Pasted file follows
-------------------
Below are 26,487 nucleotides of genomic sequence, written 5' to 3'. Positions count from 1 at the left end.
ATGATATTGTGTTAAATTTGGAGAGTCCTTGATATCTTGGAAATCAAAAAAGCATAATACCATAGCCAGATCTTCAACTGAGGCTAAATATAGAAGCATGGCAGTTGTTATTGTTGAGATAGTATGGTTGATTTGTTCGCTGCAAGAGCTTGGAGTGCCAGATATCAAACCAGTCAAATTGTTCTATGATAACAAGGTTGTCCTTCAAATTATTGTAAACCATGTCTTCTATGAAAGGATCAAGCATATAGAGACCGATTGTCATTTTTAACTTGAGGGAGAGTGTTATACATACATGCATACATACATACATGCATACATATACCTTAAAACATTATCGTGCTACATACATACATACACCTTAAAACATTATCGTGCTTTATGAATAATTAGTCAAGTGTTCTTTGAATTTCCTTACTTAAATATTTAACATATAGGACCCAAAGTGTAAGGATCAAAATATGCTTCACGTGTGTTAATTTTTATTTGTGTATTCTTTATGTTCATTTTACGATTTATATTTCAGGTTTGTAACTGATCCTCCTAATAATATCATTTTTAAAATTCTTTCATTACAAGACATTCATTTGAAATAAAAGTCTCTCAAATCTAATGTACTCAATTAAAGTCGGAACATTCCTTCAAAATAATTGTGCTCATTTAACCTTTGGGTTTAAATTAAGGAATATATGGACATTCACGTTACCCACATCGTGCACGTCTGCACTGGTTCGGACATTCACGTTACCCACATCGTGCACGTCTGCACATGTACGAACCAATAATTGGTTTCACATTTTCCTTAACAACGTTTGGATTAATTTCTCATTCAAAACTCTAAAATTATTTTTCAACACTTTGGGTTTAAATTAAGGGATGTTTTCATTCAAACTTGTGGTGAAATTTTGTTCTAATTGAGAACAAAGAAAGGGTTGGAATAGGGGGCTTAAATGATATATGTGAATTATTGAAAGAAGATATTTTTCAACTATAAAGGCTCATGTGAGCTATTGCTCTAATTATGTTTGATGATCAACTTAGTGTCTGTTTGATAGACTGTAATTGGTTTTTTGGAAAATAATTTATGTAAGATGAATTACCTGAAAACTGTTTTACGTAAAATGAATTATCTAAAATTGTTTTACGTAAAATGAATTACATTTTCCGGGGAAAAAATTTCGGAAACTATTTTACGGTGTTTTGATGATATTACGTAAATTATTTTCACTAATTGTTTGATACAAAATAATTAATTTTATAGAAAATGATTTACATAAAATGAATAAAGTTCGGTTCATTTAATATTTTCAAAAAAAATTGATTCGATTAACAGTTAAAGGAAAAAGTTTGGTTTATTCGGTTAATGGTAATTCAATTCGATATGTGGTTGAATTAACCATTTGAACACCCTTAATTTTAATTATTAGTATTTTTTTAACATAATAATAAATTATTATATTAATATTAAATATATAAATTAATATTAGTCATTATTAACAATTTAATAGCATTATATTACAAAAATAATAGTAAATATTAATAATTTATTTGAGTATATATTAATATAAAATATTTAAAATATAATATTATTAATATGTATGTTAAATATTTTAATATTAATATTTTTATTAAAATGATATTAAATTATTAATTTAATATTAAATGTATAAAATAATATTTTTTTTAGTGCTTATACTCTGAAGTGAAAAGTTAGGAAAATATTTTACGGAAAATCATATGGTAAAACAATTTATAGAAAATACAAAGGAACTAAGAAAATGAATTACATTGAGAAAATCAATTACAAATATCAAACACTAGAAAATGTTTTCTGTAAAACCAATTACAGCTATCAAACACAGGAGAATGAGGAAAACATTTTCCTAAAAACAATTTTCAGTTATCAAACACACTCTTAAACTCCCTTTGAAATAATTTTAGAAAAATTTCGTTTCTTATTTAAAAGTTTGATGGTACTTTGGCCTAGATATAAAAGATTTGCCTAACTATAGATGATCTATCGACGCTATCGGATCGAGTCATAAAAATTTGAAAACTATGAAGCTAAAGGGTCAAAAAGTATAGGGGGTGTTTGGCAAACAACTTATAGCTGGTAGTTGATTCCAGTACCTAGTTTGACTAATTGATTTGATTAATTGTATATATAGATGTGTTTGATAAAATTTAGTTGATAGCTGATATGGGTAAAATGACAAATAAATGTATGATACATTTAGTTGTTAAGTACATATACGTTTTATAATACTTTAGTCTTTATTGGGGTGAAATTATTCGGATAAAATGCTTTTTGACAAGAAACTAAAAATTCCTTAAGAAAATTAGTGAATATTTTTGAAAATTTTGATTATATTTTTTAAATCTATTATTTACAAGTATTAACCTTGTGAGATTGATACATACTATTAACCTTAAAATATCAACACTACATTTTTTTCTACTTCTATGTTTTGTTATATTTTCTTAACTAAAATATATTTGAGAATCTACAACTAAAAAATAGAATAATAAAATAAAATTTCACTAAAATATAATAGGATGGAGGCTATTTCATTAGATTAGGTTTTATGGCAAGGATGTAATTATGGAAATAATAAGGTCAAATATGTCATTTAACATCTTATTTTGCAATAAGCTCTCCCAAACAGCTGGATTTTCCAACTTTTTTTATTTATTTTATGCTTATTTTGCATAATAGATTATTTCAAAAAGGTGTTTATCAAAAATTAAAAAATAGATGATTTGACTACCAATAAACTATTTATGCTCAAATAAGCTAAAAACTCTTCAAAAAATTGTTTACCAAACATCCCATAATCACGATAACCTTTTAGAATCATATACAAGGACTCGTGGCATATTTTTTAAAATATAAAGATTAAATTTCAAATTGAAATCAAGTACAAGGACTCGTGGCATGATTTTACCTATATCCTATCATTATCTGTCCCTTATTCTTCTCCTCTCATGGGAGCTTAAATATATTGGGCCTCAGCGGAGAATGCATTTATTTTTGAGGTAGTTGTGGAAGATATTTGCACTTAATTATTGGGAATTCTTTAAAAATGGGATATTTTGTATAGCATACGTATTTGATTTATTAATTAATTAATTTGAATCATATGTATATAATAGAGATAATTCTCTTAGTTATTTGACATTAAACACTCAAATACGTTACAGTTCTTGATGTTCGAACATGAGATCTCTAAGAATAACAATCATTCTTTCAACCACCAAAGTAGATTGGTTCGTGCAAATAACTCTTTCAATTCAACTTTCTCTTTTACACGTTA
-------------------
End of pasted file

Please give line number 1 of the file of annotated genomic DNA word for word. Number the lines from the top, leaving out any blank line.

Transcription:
Below are 26,487 nucleotides of genomic sequence, written 5' to 3'. Positions count from 1 at the left end.